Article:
Read the article here.

New Comprehensive Mental Health Resources for the AAPI Community

The mass shootings in Atlanta last week are just the latest in a surge of violence against Asian Americans and Pacific Islanders (AAPI) in the United States over the past year. Since the start of the COVID-19 pandemic, discrimination, verbal assaults, and physical violence against members of the AAPI community have skyrocketed, disproportionately harming vulnerable members of the community, including women, youth, and elders. This racism takes its toll.

At Brazelton Touchpoints Center, we stand with children and families in the AAPI community. We want to share a new set of resources curated by the Massachusetts General Hospital Center for Cross-Cultural Student Emotional Wellness. Focused on the mental health and well-being of Asian Americans, the list includes high-quality, actionable, anti-racist resources for supporting mental health, tailored toward these individual audiences: parents, students, educators, therapists, and allies/the general public.

Executive Director Dr. Justin A. Chen, MD, MPH, and his team recognize that the profusion of resources can be overwhelming, so the focus of their mental health experts has been on carefully sifting through all the noise on the community’s behalf.

We hope you will find these resources helpful and meaningful as you work with children and families impacted by this violence. You can access them here: www.mghstudentwellness.org/racism 

The American Rescue Plan Will Help Lift Millions of Children Out of Poverty

Last week, Congress finalized, and President Biden signed into law, the American Rescue Plan to provide COVID relief to families. The bill includes changes to the tax code that will offer significant relief to families with children who have been hit hardest by the pandemic.

The changes in the Child Tax Credit, in particular, are anticipated to help as many as half of the American children currently living in poverty by lifting their families above the poverty line. The maximum per-child tax credit a family can receive is increasing from $2,000 to $3,000 for each child age 6-17, and to $3,600 for each child from birth to age 5. In addition, the child tax credit is now fully refundable. Finally, half of the benefits will be distributed in monthly checks from July 2021 through December 2021, and the remaining portion will be refunded when tax returns are filed in 2022. This means families with the fewest economic means will receive a monthly payment to help sustain their families, with additional relief provided when they file their taxes.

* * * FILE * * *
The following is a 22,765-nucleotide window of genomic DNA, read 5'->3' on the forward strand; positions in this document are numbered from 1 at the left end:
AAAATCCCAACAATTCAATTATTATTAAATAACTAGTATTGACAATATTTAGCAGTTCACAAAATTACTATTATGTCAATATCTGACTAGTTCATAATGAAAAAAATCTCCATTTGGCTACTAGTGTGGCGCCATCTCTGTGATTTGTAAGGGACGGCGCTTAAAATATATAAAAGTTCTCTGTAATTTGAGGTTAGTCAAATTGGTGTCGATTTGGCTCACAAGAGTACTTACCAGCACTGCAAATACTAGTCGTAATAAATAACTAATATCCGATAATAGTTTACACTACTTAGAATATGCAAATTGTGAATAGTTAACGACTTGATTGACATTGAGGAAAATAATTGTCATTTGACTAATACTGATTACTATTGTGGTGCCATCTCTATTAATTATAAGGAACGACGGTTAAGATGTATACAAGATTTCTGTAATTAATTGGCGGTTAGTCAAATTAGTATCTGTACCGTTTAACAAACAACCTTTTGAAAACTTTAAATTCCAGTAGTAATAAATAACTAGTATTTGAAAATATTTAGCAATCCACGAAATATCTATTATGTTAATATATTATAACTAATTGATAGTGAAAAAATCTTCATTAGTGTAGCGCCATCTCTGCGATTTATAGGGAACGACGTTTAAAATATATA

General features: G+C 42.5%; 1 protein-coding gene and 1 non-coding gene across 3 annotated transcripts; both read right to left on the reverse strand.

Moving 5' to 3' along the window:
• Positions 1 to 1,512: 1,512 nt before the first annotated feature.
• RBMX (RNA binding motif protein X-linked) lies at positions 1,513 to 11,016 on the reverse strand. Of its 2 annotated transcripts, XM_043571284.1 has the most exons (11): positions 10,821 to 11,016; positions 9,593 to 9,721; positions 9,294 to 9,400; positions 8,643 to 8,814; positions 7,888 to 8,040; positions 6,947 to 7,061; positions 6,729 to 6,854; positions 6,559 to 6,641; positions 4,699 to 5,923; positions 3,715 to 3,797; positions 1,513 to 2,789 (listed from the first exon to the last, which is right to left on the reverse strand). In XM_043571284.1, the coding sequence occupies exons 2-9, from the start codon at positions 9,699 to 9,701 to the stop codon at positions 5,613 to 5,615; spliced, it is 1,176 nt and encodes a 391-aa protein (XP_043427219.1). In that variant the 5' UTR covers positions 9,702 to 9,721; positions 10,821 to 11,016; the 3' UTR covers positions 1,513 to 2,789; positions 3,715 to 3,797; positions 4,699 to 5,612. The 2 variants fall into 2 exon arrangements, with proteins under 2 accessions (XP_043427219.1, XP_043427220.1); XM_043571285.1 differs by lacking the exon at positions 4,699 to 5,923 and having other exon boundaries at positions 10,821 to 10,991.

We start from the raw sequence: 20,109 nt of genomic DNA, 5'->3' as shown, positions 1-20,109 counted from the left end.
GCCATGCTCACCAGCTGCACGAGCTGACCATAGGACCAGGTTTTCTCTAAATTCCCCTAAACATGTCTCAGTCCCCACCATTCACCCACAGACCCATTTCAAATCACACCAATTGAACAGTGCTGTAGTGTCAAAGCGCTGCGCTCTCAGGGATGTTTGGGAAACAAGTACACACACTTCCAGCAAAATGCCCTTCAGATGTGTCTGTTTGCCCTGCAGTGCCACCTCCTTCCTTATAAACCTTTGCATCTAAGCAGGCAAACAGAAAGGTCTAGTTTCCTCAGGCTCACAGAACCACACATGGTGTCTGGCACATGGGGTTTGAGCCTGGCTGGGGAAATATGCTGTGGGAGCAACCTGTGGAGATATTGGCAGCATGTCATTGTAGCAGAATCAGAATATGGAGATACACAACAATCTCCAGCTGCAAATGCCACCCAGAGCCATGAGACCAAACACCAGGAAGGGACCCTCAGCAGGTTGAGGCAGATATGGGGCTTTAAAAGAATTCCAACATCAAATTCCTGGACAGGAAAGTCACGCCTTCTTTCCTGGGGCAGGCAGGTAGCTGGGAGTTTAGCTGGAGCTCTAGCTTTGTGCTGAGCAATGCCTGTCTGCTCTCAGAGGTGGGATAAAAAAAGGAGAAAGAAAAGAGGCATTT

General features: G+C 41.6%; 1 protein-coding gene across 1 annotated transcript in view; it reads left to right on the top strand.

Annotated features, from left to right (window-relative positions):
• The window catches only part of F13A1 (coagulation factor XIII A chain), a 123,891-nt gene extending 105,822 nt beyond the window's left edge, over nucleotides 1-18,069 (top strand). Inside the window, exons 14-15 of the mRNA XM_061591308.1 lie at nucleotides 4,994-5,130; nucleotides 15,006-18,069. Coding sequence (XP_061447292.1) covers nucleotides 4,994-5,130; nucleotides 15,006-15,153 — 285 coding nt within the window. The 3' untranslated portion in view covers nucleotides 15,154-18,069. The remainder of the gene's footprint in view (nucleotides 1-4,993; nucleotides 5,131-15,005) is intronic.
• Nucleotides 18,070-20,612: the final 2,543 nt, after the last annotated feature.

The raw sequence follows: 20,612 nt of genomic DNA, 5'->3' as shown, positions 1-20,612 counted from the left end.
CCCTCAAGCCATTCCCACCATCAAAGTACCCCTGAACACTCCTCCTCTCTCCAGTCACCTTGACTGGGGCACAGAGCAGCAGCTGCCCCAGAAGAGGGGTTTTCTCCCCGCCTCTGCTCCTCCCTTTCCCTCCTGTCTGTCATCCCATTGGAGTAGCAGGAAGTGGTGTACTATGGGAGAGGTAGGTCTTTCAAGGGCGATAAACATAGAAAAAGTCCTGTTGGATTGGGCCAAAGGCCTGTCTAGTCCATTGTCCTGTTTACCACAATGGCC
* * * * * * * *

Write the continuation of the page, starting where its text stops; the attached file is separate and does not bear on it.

Overall, more than 90% of all children in the US are projected to benefit from this child tax credit expansion, which could represent the single most significant step to reduce child poverty in the United States in recent history.

Brazelton Touchpoints Center is deeply appreciative of all those who have advocated for decades for changes to child tax policy that will benefit children living in poverty whose working parents do not earn enough to benefit from existing child tax credits. This immediate relief to American families will help lift millions of children out of poverty, offering them a chance at economic security, healthy nutrition, and housing stability, all of which are necessary for children to thrive and reach their full potential. Although the expanded tax credit is available for one year, advocates hope that evidence of its impact on children and families will lead Congress to make the credit permanent.

The legislation includes many other important provisions that will help families struggling through the pandemic, including COVID relief checks; housing benefits; assistance with health insurance; and expansion of unemployment, food, and child care benefits; to name just a few. You can learn more about what the American Rescue Plan means for children families at the Children’s Defense Fund website.